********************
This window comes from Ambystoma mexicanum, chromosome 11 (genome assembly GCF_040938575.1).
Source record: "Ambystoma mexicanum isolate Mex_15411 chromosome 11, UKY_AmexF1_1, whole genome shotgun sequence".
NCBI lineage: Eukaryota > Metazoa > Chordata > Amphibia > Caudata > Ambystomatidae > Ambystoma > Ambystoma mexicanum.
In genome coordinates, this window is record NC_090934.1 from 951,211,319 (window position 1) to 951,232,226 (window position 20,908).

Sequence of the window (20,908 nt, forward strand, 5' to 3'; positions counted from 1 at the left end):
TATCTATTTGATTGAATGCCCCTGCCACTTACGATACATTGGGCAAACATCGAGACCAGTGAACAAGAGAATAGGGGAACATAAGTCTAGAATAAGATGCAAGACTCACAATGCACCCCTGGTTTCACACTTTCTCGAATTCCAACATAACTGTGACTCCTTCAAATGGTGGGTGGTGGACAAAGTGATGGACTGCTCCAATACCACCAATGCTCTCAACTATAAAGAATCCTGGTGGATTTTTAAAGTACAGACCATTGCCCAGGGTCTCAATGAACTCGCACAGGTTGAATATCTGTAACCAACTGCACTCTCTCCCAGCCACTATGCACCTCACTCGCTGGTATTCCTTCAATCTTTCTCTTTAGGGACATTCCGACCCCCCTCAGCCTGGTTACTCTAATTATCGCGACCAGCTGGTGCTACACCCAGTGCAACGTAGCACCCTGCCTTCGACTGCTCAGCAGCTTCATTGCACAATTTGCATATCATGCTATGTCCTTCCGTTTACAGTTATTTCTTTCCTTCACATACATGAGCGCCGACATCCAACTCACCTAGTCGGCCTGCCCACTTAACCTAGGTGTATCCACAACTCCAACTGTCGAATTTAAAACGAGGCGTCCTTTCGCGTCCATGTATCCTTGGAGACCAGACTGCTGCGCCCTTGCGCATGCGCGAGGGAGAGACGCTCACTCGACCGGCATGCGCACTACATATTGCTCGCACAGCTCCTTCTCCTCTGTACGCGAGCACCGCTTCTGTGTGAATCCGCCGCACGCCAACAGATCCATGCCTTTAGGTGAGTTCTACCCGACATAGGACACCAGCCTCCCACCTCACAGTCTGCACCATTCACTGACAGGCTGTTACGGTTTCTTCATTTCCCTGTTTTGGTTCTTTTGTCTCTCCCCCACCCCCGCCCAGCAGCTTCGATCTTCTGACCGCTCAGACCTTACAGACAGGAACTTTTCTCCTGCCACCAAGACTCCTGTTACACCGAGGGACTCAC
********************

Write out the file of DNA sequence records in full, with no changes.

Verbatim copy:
This window comes from Ambystoma mexicanum, chromosome 11 (genome assembly GCF_040938575.1).
Source record: "Ambystoma mexicanum isolate Mex_15411 chromosome 11, UKY_AmexF1_1, whole genome shotgun sequence".
NCBI lineage: Eukaryota > Metazoa > Chordata > Amphibia > Caudata > Ambystomatidae > Ambystoma > Ambystoma mexicanum.
In genome coordinates, this window is record NC_090934.1 from 951,211,319 (window position 1) to 951,232,226 (window position 20,908).

Sequence of the window (20,908 nt, forward strand, 5' to 3'; positions counted from 1 at the left end):
TATCTATTTGATTGAATGCCCCTGCCACTTACGATACATTGGGCAAACATCGAGACCAGTGAACAAGAGAATAGGGGAACATAAGTCTAGAATAAGATGCAAGACTCACAATGCACCCCTGGTTTCACACTTTCTCGAATTCCAACATAACTGTGACTCCTTCAAATGGTGGGTGGTGGACAAAGTGATGGACTGCTCCAATACCACCAATGCTCTCAACTATAAAGAATCCTGGTGGATTTTTAAAGTACAGACCATTGCCCAGGGTCTCAATGAACTCGCACAGGTTGAATATCTGTAACCAACTGCACTCTCTCCCAGCCACTATGCACCTCACTCGCTGGTATTCCTTCAATCTTTCTCTTTAGGGACATTCCGACCCCCCTCAGCCTGGTTACTCTAATTATCGCGACCAGCTGGTGCTACACCCAGTGCAACGTAGCACCCTGCCTTCGACTGCTCAGCAGCTTCATTGCACAATTTGCATATCATGCTATGTCCTTCCGTTTACAGTTATTTCTTTCCTTCACATACATGAGCGCCGACATCCAACTCACCTAGTCGGCCTGCCCACTTAACCTAGGTGTATCCACAACTCCAACTGTCGAATTTAAAACGAGGCGTCCTTTCGCGTCCATGTATCCTTGGAGACCAGACTGCTGCGCCCTTGCGCATGCGCGAGGGAGAGACGCTCACTCGACCGGCATGCGCACTACATATTGCTCGCACAGCTCCTTCTCCTCTGTACGCGAGCACCGCTTCTGTGTGAATCCGCCGCACGCCAACAGATCCATGCCTTTAGGTGAGTTCTACCCGACATAGGACACCAGCCTCCCACCTCACAGTCTGCACCATTCACTGACAGGCTGTTACGGTTTCTTCATTTCCCTGTTTTGGTTCTTTTGTCTCTCCCCCACCCCCGCCCAGCAGCTTCGATCTTCTGACCGCTCAGACCTTACAGACAGGAACTTTTCTCCTGCCACCAAGACTCCTGTTACACCGAGGGACTCAC